The story says, for example, that for the show's "first two decades on the air, writers and performers were usually free to follow their creative instincts." I didn't have room to list any of the times the bureaucrats did manage to rein in the creative side. One of the funniest Muppets, the soulful schoolkid Roosevelt Franklin, was axed, for example, because some blacks in the organization felt he was too much of a stereotype. (The equally black people who had created him, and his substantial black fan base, presumably felt differently.) After 14 years in which the show's grown-ups refused to believe in Big Bird's best friend, the Eeyorish and elephantine Mr. Snuffleupagus, the '80s panic over child abuse prompted the program to end the running gag, for fear that it would discourage children from telling parents if they'd been molested. And then there's Don Music, the ever-frustrated singer-songwriter who co-starred in several funny sketches with Kermit the Frog. He was effectively eliminated when producers heard that a few kids here and there were copying his habit of banging his head on the piano.
Also, the story mentions that Will Lee, who played Mr. Hooper, was blacklisted in the McCarthy era. I didn't have room to add that Matt Robinson, the original Gordon and the voice of Roosevelt Franklin, was the son of a Stalinist poet. So the show's cast included more than one man with a radical background. But the show's creators were liberals, not radicals, and sometimes rather fretful liberals at that. According to Street Gang, Michael Davis' recent history of the program, when Jim Henson turned up at a planning seminar, Joan Ganz Cooney was worried that the bearded stranger might be a member of the Weather Underground. "How do we know that man back there isn't going to throw a bomb up here or toss a hand grenade?" she whispered to a friend.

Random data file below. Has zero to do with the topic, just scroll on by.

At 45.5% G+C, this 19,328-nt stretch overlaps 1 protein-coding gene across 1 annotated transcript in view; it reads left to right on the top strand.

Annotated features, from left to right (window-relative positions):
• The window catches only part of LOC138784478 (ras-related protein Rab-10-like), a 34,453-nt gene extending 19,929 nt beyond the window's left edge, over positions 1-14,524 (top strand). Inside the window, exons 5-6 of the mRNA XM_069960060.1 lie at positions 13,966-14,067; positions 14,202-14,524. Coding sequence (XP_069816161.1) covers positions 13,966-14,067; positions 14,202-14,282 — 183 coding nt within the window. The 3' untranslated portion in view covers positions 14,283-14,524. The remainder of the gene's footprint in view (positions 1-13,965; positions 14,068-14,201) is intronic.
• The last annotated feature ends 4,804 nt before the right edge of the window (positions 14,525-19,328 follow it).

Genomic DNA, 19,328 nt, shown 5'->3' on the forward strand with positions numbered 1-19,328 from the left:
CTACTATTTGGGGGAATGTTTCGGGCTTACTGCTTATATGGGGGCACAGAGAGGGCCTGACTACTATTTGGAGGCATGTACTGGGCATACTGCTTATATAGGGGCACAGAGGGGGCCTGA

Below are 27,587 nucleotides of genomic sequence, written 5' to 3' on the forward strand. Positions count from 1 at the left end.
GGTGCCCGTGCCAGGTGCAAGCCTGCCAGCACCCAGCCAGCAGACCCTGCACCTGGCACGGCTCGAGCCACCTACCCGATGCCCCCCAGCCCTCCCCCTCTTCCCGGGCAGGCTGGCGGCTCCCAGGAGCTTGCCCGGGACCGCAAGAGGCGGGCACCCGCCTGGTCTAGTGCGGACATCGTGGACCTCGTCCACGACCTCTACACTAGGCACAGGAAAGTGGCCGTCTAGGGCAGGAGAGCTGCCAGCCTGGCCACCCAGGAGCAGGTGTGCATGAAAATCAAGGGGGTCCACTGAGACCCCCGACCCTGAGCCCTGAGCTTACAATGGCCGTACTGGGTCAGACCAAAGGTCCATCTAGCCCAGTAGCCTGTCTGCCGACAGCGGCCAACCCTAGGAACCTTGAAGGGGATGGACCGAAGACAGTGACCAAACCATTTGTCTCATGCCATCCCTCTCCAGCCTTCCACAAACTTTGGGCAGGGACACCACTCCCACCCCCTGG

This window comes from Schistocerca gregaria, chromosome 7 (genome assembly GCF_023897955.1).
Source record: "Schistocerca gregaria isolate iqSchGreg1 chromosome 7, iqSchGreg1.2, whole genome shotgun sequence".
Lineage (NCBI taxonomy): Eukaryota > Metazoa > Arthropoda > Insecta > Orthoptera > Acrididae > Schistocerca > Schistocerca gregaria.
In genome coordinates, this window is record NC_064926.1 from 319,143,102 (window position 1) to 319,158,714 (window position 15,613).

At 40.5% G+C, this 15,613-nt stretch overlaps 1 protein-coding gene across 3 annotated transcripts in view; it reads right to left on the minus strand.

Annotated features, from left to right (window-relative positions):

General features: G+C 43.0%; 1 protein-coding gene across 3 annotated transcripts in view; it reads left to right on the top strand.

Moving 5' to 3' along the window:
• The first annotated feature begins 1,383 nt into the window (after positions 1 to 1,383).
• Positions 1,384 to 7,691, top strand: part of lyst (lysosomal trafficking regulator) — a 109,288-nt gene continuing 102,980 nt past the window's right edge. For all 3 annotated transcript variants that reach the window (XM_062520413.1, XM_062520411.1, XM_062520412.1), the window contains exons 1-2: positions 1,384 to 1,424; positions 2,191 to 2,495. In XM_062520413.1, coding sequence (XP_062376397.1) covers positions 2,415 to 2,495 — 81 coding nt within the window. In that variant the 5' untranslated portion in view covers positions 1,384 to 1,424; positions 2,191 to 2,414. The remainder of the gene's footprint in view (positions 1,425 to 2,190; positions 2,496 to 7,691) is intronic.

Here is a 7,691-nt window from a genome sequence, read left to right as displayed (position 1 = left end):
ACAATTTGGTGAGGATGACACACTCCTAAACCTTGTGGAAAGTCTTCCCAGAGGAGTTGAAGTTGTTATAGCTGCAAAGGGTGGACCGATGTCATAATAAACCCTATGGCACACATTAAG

Another difference between liberals and radicals: In the '60s, liberals gave lip service to allowing the poor "maximum feasible participation" in the programs designed for them. For radicals, participation was the opening demand. As I wrote in the article, you can see that distinction at work in the show's approach to education. As I didn't have room to write, you can also see it in the show's approach to TV. Liberal television was about giving viewers the programs that would be good for them. Radical television—or "guerilla television," as it preferred to call itself—was about giving ordinary people access to the airwaves to do with as they pleased. Its partisans were filled with utopian hopes for the new medium of cable TV, which they envisioned as something closer in spirit to YouTube than to Comcast.
That wasn't what Sesame Street was up to. But I'm happy to report that YouTube today is filled not just with classic Sesame clips but with a host of Sesame remixes, mashups, and parodies. It took four decades, but the radicals got their hands on the show after all.